Alarmingly, the snow was heavy and violent. Walls of white crashed down in front of us like froth of large breaking ocean waves — the type I always turtle under. This was not the weather we expected with June just around the corner.
A large snowstorm had dumped several feet of snow over the Grand Tetons. My partner Doug and I watched an avalanche pour off the cliff and dump into the small couloir we had wanted to descend, canceling our summit plans for several days. After aborting, our respect for the Grand grew. Our plan for a one-day car-to-car ascent gave way to a staged effort with the added delight of winter camping.
Despite this change of plans, I did not alter my boot choice to get up and down the mountain safely. I trusted my feet in a pair of Dynafit PDG which, along with a free hat, were the perks for putting in hours of unpaid work at Cripple Creek Backcountry, a ski mountaineering store in Carbondale, Colorado. These boots are everything I want in a ski-mountaineering boot: they are light, durable, comfortable (I have narrow feet), and stiff enough that I feel solid in terrible snow and mountain conditions. In fact, they induced so much confidence, that while ascending the peak, I did not put on crampons. Even during the technical mixed climbing sections of the route my toe placements felt solid.
The boot has a rocker rubber sole, the full range of motion of my natural ankle, and felt lighter than my mountaineering boots (that stayed in the car throughout our month long trip). Thankfully it was spring and relatively warm. Cold feet had been my main concern about using a boot with an ultra lite liner and a cuff that only partially encases it.
It is a testament to the boot’s “ski ability” that someone like myself, a mediocre skier at best, felt secure during the descent off the mountain. With only two buckles, and weighing nearly nothing, you may think the PDG Dynafit boot is in the ski-mo “Race” category. But my positive experiences with this boot — climbing over technical ground on several mountains, as well as successfully and even sometimes joyfully descending down them, have convinced me that this is terrific all around ski-mountaineering footwear.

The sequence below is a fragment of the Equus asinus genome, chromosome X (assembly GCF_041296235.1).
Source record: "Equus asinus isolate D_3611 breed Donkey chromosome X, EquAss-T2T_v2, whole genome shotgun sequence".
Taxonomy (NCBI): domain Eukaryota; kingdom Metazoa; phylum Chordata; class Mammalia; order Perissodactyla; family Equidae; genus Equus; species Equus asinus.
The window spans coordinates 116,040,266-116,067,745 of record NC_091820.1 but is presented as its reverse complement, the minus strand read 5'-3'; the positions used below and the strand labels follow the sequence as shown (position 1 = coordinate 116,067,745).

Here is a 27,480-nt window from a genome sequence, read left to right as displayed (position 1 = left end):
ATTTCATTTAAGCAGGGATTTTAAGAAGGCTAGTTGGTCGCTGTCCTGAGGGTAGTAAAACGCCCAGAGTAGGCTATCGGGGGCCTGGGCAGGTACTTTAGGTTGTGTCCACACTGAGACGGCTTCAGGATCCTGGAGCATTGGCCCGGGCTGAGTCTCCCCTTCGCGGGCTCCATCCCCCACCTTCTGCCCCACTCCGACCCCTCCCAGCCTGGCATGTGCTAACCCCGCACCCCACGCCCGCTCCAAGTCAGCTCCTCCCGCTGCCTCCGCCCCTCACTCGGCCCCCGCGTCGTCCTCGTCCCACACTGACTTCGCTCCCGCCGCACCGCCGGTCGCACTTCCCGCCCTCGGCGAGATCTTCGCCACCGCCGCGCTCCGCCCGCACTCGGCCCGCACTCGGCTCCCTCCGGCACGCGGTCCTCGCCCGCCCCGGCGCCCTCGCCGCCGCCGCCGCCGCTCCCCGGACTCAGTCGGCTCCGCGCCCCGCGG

I have little doubt that I will return to the Tetons. My feelings about the place echo those of professional climber, skier, and photographer Jimmy Chin when he said, “I always treasure coming back to Grand Teton National Park. I still think it is one of the most beautiful places on the planet.”
My journal is full of objectives for the area: climbing the North Face of the Grand, skiing the Apocalypse Couloirs, skiing Teewinot. I am not sure which, if any, I will accomplish, but I do know which ski boots I will be taking for light and fast efforts in this awesome range.
If your local shop doesn’t have a pair, find Dynafit PDG boots here.
(Having grown up in upstate New York, guest blogger Steve Dilk considers the worst conditions in Colorado to be manna from heaven. What he may lack in skill and style, he makes up for in enthusiasm. When not working, skiing or climbing, you’ll find him moonlighting at Cripple Creek Backcountry in Carbondale, CO.)